Celebrate Hispanic/LatinxHeritage month with with a visit to Museo Eduardo Carrillo’s Califas Legacy Project on Google Arts & Culture.
Get to know the work of Amalia Mesa-Bains, Ralph D’Oliveira, Carmen Leon, and Yermo Aranda. You will also discover Califas: The Ancestral Journey/ El Viaje Ancestral, a moveable mural book produced by Felicia Rice, Moving Parts Press, in collaboration with Museo Eduardo Carrillo.
The Califas Legacy Project has unified the Monterey Bay Crescent through public retrospective and multi-generational exhibitions, zoomed in opportunities, streetside art viewing, portable murals, documentary videos, panel discussions, and a Latinx-based symposium.
The Califas Legacy Project grew out of the recognition that our region represents an opportunity to fill in a missing piece of American art history. The story of Chicano/a art on the Central Coast is decades long, rich and varied.
In 1982, Professor Eduardo Carrillo conceived of the “Califas: Chicano Art and Culture in California” conference to bring together artists, scholars, and creative social instigators to take stock of La Raza y El Movimiendo after several decades of political awakening and action. Together with Philip Brookman, Tomas Ybarra Frausto, and Juventino Esparza, he assembled a remarkable group for a multi-day symposium. They argued and agreed that the Chicano movement in all its variety and manifestations was very much alive and needed continued nurturance.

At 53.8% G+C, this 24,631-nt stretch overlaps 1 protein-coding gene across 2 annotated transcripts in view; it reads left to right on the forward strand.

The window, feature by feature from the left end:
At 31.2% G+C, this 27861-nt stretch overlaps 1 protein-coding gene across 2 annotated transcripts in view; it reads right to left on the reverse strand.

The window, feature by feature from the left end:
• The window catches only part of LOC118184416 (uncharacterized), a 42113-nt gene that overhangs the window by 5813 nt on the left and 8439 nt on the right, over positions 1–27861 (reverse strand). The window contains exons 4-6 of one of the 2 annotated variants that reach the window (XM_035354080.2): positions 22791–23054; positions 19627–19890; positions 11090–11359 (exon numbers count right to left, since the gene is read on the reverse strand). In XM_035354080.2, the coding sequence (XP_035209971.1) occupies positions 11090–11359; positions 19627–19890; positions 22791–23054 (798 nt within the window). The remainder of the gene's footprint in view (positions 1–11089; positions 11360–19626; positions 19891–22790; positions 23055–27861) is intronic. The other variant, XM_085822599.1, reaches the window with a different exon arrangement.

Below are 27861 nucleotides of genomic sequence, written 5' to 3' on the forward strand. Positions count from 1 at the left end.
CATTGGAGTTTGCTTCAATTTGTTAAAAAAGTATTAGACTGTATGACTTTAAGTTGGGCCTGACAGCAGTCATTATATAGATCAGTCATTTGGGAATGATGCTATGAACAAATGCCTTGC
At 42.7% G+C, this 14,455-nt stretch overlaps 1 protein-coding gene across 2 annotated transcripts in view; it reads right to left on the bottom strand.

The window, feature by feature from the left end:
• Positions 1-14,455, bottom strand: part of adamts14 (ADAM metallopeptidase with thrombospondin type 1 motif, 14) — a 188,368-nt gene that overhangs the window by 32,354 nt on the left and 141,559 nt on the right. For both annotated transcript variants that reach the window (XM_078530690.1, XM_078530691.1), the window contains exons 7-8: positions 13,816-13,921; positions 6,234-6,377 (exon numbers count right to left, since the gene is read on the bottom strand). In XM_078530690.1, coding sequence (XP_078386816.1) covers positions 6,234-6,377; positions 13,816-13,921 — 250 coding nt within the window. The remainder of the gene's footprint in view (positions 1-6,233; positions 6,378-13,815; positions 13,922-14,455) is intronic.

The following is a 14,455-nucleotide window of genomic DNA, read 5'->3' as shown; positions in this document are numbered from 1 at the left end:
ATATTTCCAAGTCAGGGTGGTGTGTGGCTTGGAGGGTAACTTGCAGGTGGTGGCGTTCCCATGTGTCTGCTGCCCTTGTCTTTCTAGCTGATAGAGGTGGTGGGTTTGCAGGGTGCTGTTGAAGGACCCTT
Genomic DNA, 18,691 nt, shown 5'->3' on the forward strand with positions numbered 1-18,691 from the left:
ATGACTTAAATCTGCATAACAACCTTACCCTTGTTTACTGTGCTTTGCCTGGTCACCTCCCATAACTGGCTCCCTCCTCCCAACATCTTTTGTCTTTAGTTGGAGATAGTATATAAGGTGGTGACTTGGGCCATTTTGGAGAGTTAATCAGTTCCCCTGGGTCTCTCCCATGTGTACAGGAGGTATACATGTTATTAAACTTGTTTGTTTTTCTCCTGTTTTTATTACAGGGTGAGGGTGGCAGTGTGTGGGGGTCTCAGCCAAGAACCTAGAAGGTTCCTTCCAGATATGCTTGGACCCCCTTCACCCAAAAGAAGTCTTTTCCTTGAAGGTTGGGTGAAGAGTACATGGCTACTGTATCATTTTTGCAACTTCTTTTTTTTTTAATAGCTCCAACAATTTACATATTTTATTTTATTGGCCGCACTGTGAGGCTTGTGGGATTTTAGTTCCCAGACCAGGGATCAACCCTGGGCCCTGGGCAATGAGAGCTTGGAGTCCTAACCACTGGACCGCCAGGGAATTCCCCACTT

Now, almost forty years later, the Califas Legacy Project features the art and ideas of our region’s Chicano/a/x and Latinx creative leaders, our elders in the movement and the next generation artists across the Monterey Bay Crescent.
The nine organizations participating in the Califas Legacy Project
Museo Eduardo Carrillo
Monterey Museum of Art
Moving Parts Press
Santa Cruz Art League
Santa Cruz Public Libraries
Watsonville Public Library
UCSC Mary Porter Sesnon Art Gallery
UCSC Institute of Arts and Sciences
UCSC Library Special Collections & Archives SCHEDULE OF EVENTS
Museo Eduardo Carrillo TITLE: The Califas Legacy Project (online retrospective of Califas Legacy artists with video vignettes and the book, Califas The Ancestral Journey/ El Viaje Ancestral)
DATES: March 5, 2021 ongoing
ADDRESS: museoeduardocarrillo.org and Google Arts & Culture
CONTACT: Betsy Andersen firstname.lastname@example.org
Monterey Museum of Art TITLE: The Califas Legacy Project: The Ancestral Journey/El Viaje Ancestral